It was recently reported at FedEx’s Q3 earnings call that beginning June 1, FedEx will be reducing its additional handling package length threshold from 60 inches down to 48 inches on all ground shipments. According to FedEx’s Mike Glenn, this change was made primarily as a way to leverage the costs and labor associated with the growing e-commerce volume.
The additional handling surcharge is assigned to a ground shipment based on a set of eight constraints. The first three are concerned specifically with the dimensions and weight of a package while the remaining five assess the methods of packaging. By analyzing past shipment data, one can quickly analyze how this change in thresholds might affect their specific package profile. This gives shippers a solid basis for decision making when it comes to reducing the cost impact of this change. In order to avoid any mid-year shocks, it’s important for shippers to analyze how this change in the additional handling threshold will impact their shipping costs.
Shippers of primarily small items such as apparel or pharmaceuticals will see little to no cost impact. However, shippers that offer a breadth of larger items such as furniture and various large hard goods have reason for concern. Assessing the cost impact, many of these shippers can expect a substantial cost increase that requires addressing. These shippers need to understand their options for mitigation and even assess the profitability of these SKUs if nothing can be done to eliminate the charge. Many larger SKUs are fulfilled by a vast network of dropship vendors for many retailers, which will make efforts to mitigate through packaging changes more time consuming and challenging.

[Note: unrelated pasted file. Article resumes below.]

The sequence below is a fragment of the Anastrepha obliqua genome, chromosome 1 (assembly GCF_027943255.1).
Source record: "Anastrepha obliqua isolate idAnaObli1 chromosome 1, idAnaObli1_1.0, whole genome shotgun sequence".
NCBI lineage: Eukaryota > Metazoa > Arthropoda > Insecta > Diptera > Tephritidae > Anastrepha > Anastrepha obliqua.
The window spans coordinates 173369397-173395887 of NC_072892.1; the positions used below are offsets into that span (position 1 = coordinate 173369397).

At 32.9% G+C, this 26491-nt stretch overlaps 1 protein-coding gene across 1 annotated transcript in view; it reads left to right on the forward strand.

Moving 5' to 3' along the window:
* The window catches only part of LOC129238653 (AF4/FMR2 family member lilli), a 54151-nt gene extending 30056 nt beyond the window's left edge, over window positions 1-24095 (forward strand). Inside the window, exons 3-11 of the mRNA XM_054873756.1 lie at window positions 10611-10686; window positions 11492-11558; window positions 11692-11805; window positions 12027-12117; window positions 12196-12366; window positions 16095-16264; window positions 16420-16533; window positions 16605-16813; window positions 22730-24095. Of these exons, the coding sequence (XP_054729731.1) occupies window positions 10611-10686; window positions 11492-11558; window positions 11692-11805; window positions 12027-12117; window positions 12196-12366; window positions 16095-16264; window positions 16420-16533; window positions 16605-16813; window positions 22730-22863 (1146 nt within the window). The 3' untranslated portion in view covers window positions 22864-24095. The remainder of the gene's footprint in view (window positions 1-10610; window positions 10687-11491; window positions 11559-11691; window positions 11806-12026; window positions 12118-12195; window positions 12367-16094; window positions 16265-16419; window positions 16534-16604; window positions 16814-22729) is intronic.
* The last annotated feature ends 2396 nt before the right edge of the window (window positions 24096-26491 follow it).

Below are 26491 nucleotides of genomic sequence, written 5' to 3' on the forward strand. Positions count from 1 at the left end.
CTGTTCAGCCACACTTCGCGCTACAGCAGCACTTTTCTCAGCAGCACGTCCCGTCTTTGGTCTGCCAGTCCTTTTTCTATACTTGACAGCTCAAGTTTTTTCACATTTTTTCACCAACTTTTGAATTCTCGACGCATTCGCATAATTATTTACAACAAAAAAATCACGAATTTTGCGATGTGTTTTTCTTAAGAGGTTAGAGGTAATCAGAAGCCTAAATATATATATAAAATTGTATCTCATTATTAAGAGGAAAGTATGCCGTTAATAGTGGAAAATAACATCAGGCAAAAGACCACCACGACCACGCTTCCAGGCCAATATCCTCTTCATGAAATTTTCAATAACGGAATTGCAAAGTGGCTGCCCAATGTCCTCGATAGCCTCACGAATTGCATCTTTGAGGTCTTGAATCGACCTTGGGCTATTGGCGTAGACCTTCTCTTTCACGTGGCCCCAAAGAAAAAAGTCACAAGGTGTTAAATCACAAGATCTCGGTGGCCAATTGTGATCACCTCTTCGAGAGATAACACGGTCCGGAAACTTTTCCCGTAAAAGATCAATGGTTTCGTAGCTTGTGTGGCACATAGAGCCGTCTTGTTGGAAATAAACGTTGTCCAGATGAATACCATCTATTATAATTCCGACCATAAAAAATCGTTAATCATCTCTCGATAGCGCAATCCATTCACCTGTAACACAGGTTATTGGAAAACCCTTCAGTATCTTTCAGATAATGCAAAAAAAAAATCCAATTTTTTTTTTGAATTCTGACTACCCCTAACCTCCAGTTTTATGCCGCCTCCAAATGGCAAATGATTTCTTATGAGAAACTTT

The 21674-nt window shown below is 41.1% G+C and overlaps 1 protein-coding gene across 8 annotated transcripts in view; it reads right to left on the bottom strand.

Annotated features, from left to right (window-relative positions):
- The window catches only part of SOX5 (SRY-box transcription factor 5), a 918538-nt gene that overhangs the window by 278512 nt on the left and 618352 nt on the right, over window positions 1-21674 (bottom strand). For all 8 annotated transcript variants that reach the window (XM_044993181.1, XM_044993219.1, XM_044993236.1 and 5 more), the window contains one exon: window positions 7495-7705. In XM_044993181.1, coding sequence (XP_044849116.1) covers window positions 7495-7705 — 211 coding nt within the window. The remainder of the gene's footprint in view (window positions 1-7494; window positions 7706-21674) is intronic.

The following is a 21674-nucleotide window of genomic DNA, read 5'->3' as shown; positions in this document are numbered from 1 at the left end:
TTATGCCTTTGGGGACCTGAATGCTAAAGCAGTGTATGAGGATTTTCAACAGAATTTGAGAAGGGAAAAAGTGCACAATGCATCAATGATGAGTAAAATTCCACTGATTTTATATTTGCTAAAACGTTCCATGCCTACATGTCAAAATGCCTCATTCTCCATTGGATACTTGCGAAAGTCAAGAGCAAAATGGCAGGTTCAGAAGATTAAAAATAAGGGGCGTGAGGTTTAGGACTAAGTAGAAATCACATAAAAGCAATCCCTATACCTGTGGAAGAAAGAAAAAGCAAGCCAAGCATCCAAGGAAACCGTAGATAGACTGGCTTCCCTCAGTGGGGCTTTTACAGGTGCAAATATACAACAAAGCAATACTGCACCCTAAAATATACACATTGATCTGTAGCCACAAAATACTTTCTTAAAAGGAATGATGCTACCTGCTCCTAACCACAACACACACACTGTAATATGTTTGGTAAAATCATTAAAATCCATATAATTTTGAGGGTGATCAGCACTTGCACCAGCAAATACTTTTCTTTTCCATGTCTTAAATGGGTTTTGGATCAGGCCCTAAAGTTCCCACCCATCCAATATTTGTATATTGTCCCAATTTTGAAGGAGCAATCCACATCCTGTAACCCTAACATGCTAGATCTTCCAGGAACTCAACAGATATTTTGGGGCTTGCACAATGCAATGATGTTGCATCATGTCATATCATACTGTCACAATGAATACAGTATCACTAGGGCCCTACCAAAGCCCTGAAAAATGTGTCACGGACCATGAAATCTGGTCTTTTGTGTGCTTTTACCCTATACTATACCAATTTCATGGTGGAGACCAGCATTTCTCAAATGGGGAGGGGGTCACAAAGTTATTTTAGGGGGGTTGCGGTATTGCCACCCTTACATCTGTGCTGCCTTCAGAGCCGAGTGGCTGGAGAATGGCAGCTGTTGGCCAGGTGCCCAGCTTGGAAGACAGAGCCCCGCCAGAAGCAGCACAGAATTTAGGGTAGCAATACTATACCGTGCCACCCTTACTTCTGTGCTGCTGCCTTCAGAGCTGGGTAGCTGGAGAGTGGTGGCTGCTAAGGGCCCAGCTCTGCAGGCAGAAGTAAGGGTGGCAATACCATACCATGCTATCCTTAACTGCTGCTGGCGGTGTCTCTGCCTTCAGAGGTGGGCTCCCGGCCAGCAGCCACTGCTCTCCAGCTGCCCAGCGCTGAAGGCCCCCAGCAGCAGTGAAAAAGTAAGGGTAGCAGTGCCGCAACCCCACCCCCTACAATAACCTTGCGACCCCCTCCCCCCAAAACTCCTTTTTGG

As FedEx pointed out, this change has a direct correlation with the rise of e-commerce and the difficulties that come with it. Specifically, carriers want to counter the costs of shipping oddly-shaped or cumbersome packages, which, until recent years, would have been confined to brick and mortar stores. We’ve already seen changes in pricing and charges similar to these with the extinction of the DIM threshold in early 2015, and as we have seen many times before, any change made by one carrier will surely be emulated by the others. This means that shippers who are already heavily embedded in e-commerce or those who are seeking to make this transition will accomplish much by taking advantage of this early notice.
As businesses continue to make the push towards a growing e-commerce sector, more and more attention must be paid to shipping profiles. Reigning in heavily weighted and dimensioned packages will be a must to remain competitive in the quickly evolving parcel shipping world.
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